Self-encrypting Drive (SED) solutions based on TCG specifications enable integrated encryption and access control within the protected hardware of the drive. Self-encrypting drives provide the industry's preferred solution for full disk encryption, protecting data when the machines or drives are lost or stolen, as well as re-purposed, warranty repair, and end-of-life. TCG's open standards provide multivendor interoperability, allowing application vendors to provide management for multiple SED providers.
Self Encrypting Drive Benefits:
- Proven standards for data confidentiality
- Hardware-based and optimized within the drive electronics
- Compliance to state, federal, and international breach notification legislation; enables an encryption-based 'safe-harbor'
- Minimize risk of data theft when compared to traditional drive disposal technique
- Encryption hardware, integrated into the drive controller, allows the drive to operate at full data rate with no performance degradation
- Scalable solution - every drive contains an encryption engine
- Encryption always on and transparent to the user - major compliance requirement
- Keys for encryption are generated in the drive and never leave the drive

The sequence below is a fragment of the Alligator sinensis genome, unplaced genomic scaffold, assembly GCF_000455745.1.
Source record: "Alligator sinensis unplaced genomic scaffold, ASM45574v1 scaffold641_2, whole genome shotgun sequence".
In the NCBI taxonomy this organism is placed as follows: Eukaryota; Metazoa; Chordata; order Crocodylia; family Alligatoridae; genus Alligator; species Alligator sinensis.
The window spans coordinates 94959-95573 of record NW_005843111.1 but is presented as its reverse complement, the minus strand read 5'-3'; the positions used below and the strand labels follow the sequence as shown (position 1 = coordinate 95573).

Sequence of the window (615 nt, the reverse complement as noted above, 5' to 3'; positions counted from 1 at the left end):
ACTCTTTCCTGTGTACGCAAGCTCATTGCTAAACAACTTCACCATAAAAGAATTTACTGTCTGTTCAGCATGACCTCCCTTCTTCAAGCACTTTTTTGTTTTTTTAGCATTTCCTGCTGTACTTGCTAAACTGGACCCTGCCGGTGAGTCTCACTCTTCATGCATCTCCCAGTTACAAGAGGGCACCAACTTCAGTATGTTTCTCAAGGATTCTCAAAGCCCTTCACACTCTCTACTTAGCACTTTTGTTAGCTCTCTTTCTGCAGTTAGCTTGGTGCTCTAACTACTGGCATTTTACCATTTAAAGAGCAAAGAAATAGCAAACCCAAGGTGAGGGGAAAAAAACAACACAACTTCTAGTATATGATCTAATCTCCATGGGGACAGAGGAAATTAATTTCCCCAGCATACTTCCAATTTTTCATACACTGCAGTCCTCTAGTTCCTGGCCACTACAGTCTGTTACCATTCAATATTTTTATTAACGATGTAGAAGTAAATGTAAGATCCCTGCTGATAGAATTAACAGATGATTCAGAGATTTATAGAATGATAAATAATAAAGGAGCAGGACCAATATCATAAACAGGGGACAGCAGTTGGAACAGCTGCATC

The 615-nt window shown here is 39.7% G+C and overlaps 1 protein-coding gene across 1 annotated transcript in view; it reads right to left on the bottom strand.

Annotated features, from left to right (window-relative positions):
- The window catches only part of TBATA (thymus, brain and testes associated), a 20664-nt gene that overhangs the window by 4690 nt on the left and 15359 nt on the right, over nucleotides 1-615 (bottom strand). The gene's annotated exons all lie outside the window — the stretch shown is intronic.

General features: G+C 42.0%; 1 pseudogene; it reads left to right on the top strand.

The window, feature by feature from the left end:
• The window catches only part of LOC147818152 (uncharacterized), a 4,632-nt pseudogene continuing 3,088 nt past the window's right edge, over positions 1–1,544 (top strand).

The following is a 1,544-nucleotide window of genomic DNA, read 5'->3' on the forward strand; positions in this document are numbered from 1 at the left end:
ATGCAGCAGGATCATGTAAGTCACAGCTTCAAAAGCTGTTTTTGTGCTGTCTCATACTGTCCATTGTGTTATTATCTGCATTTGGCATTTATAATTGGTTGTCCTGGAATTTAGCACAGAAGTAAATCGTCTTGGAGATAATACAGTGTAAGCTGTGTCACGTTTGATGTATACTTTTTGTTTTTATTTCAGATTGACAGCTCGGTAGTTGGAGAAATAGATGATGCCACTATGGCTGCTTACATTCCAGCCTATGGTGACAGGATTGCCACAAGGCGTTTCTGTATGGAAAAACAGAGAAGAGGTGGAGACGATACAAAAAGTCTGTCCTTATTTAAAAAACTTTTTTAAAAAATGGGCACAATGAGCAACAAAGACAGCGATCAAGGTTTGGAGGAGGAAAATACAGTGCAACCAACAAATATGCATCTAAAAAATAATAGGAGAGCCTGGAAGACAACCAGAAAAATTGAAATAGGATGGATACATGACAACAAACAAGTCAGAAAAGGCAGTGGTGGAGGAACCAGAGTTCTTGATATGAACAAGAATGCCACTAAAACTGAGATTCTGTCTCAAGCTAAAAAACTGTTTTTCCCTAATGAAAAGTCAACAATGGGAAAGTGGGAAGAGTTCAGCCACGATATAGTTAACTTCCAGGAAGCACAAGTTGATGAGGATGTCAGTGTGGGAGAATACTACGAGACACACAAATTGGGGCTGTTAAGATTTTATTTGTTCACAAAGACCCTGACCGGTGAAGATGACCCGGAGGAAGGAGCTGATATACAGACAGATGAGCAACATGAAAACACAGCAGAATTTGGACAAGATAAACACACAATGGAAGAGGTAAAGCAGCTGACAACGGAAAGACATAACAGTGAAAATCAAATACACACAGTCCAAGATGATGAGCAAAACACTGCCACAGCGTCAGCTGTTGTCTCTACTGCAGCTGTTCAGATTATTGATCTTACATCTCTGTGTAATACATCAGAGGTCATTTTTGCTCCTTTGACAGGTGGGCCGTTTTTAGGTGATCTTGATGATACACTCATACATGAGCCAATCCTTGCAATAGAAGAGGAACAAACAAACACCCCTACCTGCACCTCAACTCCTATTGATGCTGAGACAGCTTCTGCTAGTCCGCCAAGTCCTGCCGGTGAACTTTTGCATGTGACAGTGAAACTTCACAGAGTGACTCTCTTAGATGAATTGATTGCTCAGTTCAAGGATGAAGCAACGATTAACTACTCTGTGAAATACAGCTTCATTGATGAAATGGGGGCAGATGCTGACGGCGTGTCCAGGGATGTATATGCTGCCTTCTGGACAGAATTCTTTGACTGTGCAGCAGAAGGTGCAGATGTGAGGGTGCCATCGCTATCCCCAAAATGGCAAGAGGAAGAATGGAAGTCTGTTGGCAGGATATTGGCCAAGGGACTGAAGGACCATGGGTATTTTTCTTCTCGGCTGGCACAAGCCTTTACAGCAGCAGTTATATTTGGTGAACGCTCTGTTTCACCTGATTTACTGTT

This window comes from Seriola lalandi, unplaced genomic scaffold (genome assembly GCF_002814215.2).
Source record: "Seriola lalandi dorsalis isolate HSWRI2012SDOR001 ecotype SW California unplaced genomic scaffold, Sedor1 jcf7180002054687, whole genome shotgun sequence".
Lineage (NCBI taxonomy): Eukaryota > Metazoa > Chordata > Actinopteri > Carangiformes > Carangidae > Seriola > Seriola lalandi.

- User authentication is performed by the drive before it will unlock, independent of the operating system
- Encryption is transparent to both users and application software
- No impact on end-to-end processes, like compression, de-duplication, or data loss prevention
- No need for complex infrastructure to manage encryption keys
- Main processor cycles not used for encryption
- No modifications to the operating system, applications or tools
- Crypto-erase provides instant repurposing/decommissioning; drive is not destroyed
- By 2017, all hard drives will be SED capable (encryption integration into the controller); over 25 percent are SED enabled today
- By 2013, 80 percent of solid state drives, or SSDs, are SED capable; by 2014, penetration will near 100 percent
An InformationWeek and Trusted Computing Group Webcast, "Hardening Private Keys with Less Hassle, Less Cost and More Security: A Case Study in Authentication".
Answers to the Questions posed during TCG's Webcast on November 18, 2011, "Where is Your Data Tonight? A Lesson in Avoiding Headlines, Fines, or Worse"
Recently, experts who have been involved in developing some of the key Trusted Computing technologies spoke about the future of these technologies, why users should implement them, and general security issues. TCG has captured these short interviews.
"The real defense here is trusted boot, something Trusted Computing is supposed to enable...BitLocker...can prevent these sorts of attacks if the computer has a TPM module, version 1.2 or later, on the motherboard."
Steve Sprague, Wave Systems Corp. participates in a data security podcast